January 20, 2016

When do ski resorts exaggerate new snowfall?

A rare peek into deceptive advertising practices

Skiers enjoy a day on the slopes in Mont-Tremblant, Quebec on February 9, 2014.

Denis Pepin/Bigstock

We know that advertising is a pervasive part of modern life – but how much of that advertising is on the level?

From the perspective of firms, the appeal of deceptive advertising is clear: the opportunity to lure in a bigger group of customers without having to make any costly investments to actually improve the product being sold. Of course, this benefit has to be balanced against the legal and reputational risks of being exposed.

But while there are theoretical economic models that make predictions about where and when firms will decide to skirt the truth in their advertising campaigns, there is little data to test these predictions and little sense of how widespread false advertising actually is. An article appearing in this month's issue of the American Economic Journal: Applied Economics looks to snow announcements from ski resorts for some forensic economic evidence of deceptive advertising.

In Wintertime for Deceptive Advertising? (PDF), authors Jonathan Zinman and Eric Zitzewitz argue that ski resort snowfall reports are a good setting to study deceptive advertising in action because fresh, natural snow is an important aspect of ski resort quality for many skiers, and because the National Weather Service collects similar data about snowfall in different locations without any obvious incentive to deviate from an accurate measurement.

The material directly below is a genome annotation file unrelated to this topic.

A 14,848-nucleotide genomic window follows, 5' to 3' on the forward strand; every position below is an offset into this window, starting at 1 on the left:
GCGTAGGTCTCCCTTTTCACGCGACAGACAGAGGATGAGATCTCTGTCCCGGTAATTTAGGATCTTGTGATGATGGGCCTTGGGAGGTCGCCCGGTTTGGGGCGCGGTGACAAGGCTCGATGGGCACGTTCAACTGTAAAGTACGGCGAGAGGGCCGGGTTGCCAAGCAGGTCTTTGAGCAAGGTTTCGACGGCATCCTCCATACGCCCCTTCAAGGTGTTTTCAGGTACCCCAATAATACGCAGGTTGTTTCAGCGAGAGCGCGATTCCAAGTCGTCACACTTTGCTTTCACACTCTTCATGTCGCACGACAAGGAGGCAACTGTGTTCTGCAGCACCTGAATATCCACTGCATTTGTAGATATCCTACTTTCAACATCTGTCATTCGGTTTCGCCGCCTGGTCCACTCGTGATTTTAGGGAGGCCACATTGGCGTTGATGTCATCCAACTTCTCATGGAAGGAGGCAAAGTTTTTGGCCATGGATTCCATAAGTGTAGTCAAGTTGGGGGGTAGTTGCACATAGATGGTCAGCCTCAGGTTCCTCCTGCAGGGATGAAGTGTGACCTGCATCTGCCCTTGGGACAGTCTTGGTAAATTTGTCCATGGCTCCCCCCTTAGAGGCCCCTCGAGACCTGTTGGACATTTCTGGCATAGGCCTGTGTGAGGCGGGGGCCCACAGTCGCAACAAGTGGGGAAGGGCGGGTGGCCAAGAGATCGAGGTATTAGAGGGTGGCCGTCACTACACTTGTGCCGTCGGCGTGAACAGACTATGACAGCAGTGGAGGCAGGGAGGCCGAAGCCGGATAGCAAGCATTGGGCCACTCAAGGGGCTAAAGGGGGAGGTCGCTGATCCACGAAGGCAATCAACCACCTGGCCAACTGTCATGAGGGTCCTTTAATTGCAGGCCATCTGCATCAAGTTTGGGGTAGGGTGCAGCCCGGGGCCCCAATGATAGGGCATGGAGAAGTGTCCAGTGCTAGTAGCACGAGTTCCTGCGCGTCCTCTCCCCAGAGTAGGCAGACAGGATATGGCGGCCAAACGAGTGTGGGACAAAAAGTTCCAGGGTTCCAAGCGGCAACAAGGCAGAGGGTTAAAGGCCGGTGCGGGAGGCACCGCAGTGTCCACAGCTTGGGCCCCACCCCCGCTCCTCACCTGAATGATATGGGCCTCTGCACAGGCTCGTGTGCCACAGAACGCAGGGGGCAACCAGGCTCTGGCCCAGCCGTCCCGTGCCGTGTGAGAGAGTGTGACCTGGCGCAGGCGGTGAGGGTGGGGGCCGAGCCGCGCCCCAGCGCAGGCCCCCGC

In the past decade most ski resorts have taken to reporting daily "fresh snow" totals both on their own websites and through third-party websites that aggregate snowfall totals from resorts all over the world. Each day's announcement serves as a mini-advertisement about the quality of skiing conditions that day, and each announcement presents a quandary for resorts: should they play it straight or fluff the numbers?

The authors use an internet archive to compile a dataset of over 56,000 single-day snow reports from hundreds of different U.S. and Canadian ski resorts on OnTheSnow.com from 2004 to 2008. They find that ski resorts announce new snow totals that are about 15 or 20% greater than nearby 24-hour snowfall totals reported by a National Weather Service system called SNODAS.

This finding it and of itself is not particularly suspicious – the SNODAS model reports snowfall totals for points on a very dense geographic grid, but even so, the nearest SNODAS reading may correspond to a point on the map that is several hundred meters from the site where the resort measurement was taken.

As the authors point out, ski resorts are generally designed with local microclimates in mind, so most ski slopes are optimally situated on the snowiest part of the local terrain. It would not be too surprising if resorts could consistently claim slightly higher snowfall than measurements from the surrounding area would indicate.

According to ski resorts, it snows more on the weekends
A comparison of new snowfall totals reported by ski resorts and 24-hour snowfall data for the same sites collected by the National Weather Service SNODAS system, spanning 320 U.S. resorts and four ski seasons in the mid 2000s. Resort-reported snow was significantly higher on Saturdays and Sundays.
Source: author data drawn from SNODAS and OnTheSnow.com